“The troops are not yet mentally schooled to accept women officers in command,” the Centre argued.
“The composition of rank and file being male, and predominantly drawn from rural background, with prevailing societal norms, the troops are not yet mentally schooled to accept women officers in command,” the Centre said in an affidavit that essentially justifies sexism in official policy.
Maintaining that male and female officers could not be treated equally when it came to postings because of their different physical standards, the Centre also cited greater family demands, the perils of women being taken as prisoners of war and reservations about over-exposing women officers to combat situations to oppose the plea.
Addressing a Supreme Court bench comprising Justices D.Y. Chandrachud and Ajay Rastogi, senior advocate R. Balasubramanian and lawyer Neela Gokhale said that inducting women to command posts would change the dynamics of the armed forces.
Representing the women officers and opposing the Centre’s plea, lawyers Meenakshi Lekhi and Aishwarya Bhatti pointed out that many women had displayed exceptional bravery in adverse situations and cited the example of Minty Agarwal who, as flight controller, had guided Wing Commander Abhinandan when he shot down a Pakistani F-16. She was later awarded the Yudh Seva Medal. The advocates also cited the example of Mitali Madhumita, who was awarded the Sena Medal for her bravery when terrorists attacked the Indian embassy in Kabul.
However, the Centre contended that the armed forces required sacrifices and commitment from the entire family of service personnel, and the separation and frequent transfers affected the education of children and the career prospects of the spouse
“It is a greater challenge for women officers to meet these hazards of service owing to prolonged absence during pregnancy, motherhood and domestic obligations towards their children and families, especially when both husband and wife happen to be service officers,” the Centre said.
Advocate Balasubramanian told the court that Centre had agreed to grant permanent commission to women officers who had served up to 14 years in the Army but not above that. He also said that women officers with over 14 years of service would be allowed to serve till 20 years without permanent commission and those with over 20 years of service would be released with pensionary benefits.
He also said that if a women officer was taken as a PoW, it would be a cause for extreme physical mental and psychological stress for the service and the government, and such a situation could be best avoided by keeping women away from direct combat.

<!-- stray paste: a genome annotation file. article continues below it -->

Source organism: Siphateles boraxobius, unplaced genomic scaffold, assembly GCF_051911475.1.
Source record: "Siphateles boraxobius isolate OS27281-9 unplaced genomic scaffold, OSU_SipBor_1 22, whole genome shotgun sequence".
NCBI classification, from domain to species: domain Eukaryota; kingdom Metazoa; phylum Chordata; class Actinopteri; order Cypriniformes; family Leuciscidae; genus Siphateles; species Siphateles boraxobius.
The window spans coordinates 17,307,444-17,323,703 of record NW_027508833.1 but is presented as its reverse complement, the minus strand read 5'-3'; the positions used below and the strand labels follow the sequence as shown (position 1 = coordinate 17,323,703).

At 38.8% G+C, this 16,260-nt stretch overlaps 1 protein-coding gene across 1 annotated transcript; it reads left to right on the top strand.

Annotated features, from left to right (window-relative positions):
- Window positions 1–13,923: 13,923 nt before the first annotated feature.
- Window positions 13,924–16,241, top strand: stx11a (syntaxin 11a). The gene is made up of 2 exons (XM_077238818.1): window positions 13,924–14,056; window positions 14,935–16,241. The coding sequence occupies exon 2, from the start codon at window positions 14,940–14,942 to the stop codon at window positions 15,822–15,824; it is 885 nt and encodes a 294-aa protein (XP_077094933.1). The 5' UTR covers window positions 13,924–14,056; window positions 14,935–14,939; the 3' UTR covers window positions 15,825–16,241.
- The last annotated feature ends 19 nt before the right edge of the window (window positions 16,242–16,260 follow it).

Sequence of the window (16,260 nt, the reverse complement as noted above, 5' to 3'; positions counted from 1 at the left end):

Balasubramanian also said that future wars were likely to be “short, intense and lethal” and given the hybrid nature of warfare, the “induction of women officers into Indian Army, hitherto a male bastion, needs to be viewed in the perspective of changed battlefield environment”.
“The officers are expected to lead their men from the front and need to be in prime physical condition to undertake combat tasks. Inherent physiological differences between men and women preclude equal physical performance resulting in lower physical standards and hence the physical capacity of women officers remains a challenge for command of units,” the Centre held.
However, the bench also hinted that a complete bar against women officers holding command posts was not appropriate and that women should be allowed to do the same as per organisational requirements and suitability.
Citing the example of the induction of women into the police force, the bench said, “A change of mindset is required with changing times. You need to give them opportunity and they will serve to the best of their capabilities”.
Military historian and professor at Ashoka University Srinath Raghavan called the Centre’s argument that male troops would not accept women officers an “extraordinary and regressive claim” and likened it to the justification used by the British during colonial rule.
An extraordinary and regressive claim. Reminiscent of British Raj’s claims that Indian soldiers would never accept Indian commanders. Military training is about fundamentally reshaping norms and attitudes that soldiers bring from their social backgrounds.
The Centre’s stand also drew criticism for legal experts. Karuna Nundy, an advocate in the Supreme Court said the government was relying on the “unproven” sexism of its troops in order to justify its own sexism.
The *government* sets out unvarnished misogny – “they won’t take orders from women” – and pregnancy discrimination as a reason for suppressing army women.
i.e. government is sexist because troops are sexist. I doubt the latter has been proven. So what are we left with?
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